How to Wire Speakers

Three Parts:Placing Your Stereo SpeakersSelecting Your Speaker WireConnecting Stereo Speakers to a Receiver

A good speaker setup with solid connections is essential for an impressive audio system. Whether you are building a home theater or you just want a nice place to listen to music, you are gonna have to mess with some wires. You'll need to find the best spot for the speakers, choose the right wiring, and connect it all to your receiver, all of which you'll learn from this guide.

Part 1
Placing Your Stereo Speakers

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    Establish a target listening area. Perhaps this is a couch, love seat or your favorite chair.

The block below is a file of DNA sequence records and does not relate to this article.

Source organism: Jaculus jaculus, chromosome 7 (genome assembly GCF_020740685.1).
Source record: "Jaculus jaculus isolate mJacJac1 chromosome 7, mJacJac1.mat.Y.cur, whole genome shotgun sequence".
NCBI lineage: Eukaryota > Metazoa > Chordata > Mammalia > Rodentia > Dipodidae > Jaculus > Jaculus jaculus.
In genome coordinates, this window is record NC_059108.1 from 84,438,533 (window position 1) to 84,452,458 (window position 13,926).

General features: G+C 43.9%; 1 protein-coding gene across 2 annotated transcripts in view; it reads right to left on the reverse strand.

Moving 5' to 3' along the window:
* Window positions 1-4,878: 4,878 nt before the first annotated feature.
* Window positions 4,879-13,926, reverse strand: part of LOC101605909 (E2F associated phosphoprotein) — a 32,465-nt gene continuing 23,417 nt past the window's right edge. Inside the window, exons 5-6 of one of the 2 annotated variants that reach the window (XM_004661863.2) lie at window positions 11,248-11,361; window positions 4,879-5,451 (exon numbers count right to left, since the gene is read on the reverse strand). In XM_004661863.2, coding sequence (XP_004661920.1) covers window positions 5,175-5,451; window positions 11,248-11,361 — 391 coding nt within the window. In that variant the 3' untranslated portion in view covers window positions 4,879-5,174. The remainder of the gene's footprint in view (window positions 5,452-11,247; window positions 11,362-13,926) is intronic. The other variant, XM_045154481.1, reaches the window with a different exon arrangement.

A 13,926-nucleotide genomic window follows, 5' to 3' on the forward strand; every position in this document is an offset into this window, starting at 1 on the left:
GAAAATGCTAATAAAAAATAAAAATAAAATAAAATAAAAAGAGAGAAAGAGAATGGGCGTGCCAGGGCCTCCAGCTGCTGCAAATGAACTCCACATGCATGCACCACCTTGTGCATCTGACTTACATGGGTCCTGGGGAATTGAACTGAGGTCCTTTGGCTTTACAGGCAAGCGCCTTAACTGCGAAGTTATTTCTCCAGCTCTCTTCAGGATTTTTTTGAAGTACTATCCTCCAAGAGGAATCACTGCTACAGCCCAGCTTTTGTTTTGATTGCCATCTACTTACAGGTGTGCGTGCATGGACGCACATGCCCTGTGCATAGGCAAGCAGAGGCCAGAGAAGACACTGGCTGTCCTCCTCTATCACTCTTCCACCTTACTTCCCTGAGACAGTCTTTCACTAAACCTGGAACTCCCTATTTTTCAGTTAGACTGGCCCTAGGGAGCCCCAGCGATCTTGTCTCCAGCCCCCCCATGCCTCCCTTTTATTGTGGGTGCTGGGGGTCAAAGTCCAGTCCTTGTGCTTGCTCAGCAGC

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    Place the target seat in a good position. The ideal placement is halfway between the two side walls and at least a couple of feet back from the exact center of the room.
    • Avoid placing the target seat all the way up against the back wall of the room. Flat surfaces such as walls tend to shatter the sound a little before reflecting it, so you will get a better effect if you leave a buffer between the back wall and the target.
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    Hang some thick, rough textured fabric along the wall behind the target listening area. This will help to rectify the distortion of reflected sound.
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    Place your speakers facing the target area at sixty degree angles. They should be at least one foot out from the back wall and at least two feet away from the side wall for optimal sound quality.